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Am J Med Sci. 2011 Feb;341(2):101-5. doi: 10.1097/MAJ.0b013e3181f56d2c.

Selective cyclooxygenase-2 inhibitor suppresses renal thromboxane production but not proliferative lesions in the MRL/lpr murine model of lupus nephritis.

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Ralph H. Johnson VA Medical Center, Charleston, South Carolina, USA.



Proliferative lupus nephritis (LN) is marked by increased renal thromboxane (TX) A₂ production. Targeting the TXA₂ receptor or TXA₂ synthase effectively improves renal function in humans with LN and improves glomerular pathology in murine LN. This study was designed to address the following hypotheses: (1) TXA₂ production in the MRL/MpJ-Tnfrsf6(lpr)/J (MRL/lpr) model of proliferative LN is cyclooxygenase (COX)-2 dependent and (2) COX2 inhibitor therapy improves glomerular filtration rate (GFR), proteinuria, markers of innate immune response and glomerular pathology.


Twenty female MRL/lpr and 20 BALB/cJ mice were divided into 2 equal treatment groups: (1) SC-236, a moderately selective COX2 inhibitor or (2) vehicle. After treatment from the age of 10 to 20 weeks, the effectiveness of inhibition of TXA₂ was determined by measuring urine TXB₂. Response endpoints measured at the age of 20 weeks were renal function (GFR), proteinuria, urine nitrate + nitrite (NO(x)) and glomerular histopathology.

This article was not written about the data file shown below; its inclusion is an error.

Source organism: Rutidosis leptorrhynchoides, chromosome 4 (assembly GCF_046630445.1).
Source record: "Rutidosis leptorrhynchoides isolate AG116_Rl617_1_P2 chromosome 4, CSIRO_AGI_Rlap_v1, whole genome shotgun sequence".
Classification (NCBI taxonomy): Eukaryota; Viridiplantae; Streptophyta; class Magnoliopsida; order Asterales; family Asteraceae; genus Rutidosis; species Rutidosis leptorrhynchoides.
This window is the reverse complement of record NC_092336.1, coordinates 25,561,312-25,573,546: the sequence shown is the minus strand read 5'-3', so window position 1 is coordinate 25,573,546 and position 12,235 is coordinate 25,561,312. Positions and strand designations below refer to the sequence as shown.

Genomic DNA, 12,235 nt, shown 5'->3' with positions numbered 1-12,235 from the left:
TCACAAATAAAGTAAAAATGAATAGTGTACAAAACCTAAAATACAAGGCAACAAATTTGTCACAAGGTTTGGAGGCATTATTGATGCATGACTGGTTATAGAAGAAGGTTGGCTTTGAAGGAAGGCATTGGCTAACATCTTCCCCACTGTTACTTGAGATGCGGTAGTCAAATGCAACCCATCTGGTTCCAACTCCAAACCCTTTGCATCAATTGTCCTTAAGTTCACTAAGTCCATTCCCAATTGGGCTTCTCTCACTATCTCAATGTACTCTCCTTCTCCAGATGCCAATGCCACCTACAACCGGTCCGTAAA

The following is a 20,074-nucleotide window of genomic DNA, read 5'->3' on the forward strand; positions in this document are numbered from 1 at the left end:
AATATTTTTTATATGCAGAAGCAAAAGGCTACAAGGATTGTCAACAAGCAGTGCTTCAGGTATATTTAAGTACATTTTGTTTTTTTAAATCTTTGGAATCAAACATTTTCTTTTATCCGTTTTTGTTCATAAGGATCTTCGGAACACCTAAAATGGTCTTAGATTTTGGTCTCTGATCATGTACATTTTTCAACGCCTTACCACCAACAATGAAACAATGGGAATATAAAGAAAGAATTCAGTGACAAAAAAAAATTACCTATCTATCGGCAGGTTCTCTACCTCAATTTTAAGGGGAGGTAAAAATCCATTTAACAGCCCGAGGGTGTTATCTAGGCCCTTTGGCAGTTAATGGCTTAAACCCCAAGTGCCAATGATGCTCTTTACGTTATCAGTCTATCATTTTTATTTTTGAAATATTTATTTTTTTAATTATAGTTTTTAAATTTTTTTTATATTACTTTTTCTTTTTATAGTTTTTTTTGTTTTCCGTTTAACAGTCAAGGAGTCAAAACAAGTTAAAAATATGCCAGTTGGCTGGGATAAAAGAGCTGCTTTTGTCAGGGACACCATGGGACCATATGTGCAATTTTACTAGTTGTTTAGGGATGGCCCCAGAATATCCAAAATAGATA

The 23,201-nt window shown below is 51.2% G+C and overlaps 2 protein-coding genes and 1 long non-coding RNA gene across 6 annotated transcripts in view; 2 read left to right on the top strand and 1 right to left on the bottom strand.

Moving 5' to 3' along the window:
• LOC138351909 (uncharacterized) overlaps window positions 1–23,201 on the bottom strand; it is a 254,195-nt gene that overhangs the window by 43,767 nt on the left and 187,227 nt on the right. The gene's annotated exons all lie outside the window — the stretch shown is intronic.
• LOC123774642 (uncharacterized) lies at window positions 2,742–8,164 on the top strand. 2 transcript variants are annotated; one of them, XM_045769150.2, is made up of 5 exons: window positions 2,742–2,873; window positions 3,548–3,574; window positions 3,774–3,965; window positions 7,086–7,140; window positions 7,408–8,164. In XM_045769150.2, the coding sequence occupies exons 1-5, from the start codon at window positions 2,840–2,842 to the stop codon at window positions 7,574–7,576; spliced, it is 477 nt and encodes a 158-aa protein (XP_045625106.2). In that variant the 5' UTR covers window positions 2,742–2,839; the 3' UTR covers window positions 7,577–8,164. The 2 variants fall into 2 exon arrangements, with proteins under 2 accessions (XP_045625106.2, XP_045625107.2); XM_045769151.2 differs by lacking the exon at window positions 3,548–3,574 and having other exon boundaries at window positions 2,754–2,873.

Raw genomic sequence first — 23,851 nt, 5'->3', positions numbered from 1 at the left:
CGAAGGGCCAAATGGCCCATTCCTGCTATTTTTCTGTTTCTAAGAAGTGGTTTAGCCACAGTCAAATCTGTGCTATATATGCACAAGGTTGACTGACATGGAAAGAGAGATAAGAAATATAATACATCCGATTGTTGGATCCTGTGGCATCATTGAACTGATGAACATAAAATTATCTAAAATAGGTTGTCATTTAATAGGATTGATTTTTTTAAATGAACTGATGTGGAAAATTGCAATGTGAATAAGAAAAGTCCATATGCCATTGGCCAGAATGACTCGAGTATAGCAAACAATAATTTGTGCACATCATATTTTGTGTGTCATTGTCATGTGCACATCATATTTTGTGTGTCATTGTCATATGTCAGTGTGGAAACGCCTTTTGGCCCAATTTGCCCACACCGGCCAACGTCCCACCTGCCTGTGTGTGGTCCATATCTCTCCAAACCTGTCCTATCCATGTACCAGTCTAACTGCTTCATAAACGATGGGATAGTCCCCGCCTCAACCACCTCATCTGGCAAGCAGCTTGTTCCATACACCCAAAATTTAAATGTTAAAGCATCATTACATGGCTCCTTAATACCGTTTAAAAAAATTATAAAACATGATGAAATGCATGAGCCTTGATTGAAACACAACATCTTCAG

SC-236 therapy reduced surrogate markers of renal TXA₂ production during early, active glomerulonephritis. When this pharmacodynamic endpoint was reached, therapy improved GFR. Parallel reductions in markers of the innate immune response (urine NO(x)) during therapy were observed. However, the beneficial effect of SC-236 therapy on GFR was only transient, and renal histopathology was not improved in late disease.


These data demonstrate that renal TXA2 production is COX2 dependent in murine LN and suggest that NO production is directly or indirectly COX2 dependent. However, COX2 inhibitor therapy in this model failed to improve renal pathology, making COX2 inhibition a less attractive approach for treating LN.

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